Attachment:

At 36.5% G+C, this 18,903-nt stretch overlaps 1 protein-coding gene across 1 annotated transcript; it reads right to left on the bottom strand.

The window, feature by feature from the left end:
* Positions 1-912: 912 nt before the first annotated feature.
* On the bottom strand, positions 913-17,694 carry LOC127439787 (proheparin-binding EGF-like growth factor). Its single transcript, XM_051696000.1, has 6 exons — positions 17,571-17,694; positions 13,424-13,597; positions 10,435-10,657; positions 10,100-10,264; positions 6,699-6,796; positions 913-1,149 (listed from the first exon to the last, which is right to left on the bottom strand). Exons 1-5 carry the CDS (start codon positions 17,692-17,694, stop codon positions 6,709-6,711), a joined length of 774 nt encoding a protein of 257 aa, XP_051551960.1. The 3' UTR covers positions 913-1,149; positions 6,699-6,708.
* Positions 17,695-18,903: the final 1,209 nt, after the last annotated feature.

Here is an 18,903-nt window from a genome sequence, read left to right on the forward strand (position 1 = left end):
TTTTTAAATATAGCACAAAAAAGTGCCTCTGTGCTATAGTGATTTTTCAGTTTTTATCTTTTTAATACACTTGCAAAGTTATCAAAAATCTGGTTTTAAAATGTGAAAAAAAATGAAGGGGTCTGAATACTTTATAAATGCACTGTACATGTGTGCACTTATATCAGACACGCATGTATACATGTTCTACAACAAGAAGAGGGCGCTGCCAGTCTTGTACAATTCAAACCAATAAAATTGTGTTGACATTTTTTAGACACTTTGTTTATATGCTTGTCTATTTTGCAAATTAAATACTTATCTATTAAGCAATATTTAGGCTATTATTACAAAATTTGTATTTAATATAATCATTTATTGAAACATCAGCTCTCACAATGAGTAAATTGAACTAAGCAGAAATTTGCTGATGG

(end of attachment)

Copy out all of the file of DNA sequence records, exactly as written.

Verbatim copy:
At 36.5% G+C, this 18,903-nt stretch overlaps 1 protein-coding gene across 1 annotated transcript; it reads right to left on the bottom strand.

The window, feature by feature from the left end:
* Positions 1-912: 912 nt before the first annotated feature.
* On the bottom strand, positions 913-17,694 carry LOC127439787 (proheparin-binding EGF-like growth factor). Its single transcript, XM_051696000.1, has 6 exons — positions 17,571-17,694; positions 13,424-13,597; positions 10,435-10,657; positions 10,100-10,264; positions 6,699-6,796; positions 913-1,149 (listed from the first exon to the last, which is right to left on the bottom strand). Exons 1-5 carry the CDS (start codon positions 17,692-17,694, stop codon positions 6,709-6,711), a joined length of 774 nt encoding a protein of 257 aa, XP_051551960.1. The 3' UTR covers positions 913-1,149; positions 6,699-6,708.
* Positions 17,695-18,903: the final 1,209 nt, after the last annotated feature.

Here is an 18,903-nt window from a genome sequence, read left to right on the forward strand (position 1 = left end):
TTTTTAAATATAGCACAAAAAAGTGCCTCTGTGCTATAGTGATTTTTCAGTTTTTATCTTTTTAATACACTTGCAAAGTTATCAAAAATCTGGTTTTAAAATGTGAAAAAAAATGAAGGGGTCTGAATACTTTATAAATGCACTGTACATGTGTGCACTTATATCAGACACGCATGTATACATGTTCTACAACAAGAAGAGGGCGCTGCCAGTCTTGTACAATTCAAACCAATAAAATTGTGTTGACATTTTTTAGACACTTTGTTTATATGCTTGTCTATTTTGCAAATTAAATACTTATCTATTAAGCAATATTTAGGCTATTATTACAAAATTTGTATTTAATATAATCATTTATTGAAACATCAGCTCTCACAATGAGTAAATTGAACTAAGCAGAAATTTGCTGATGG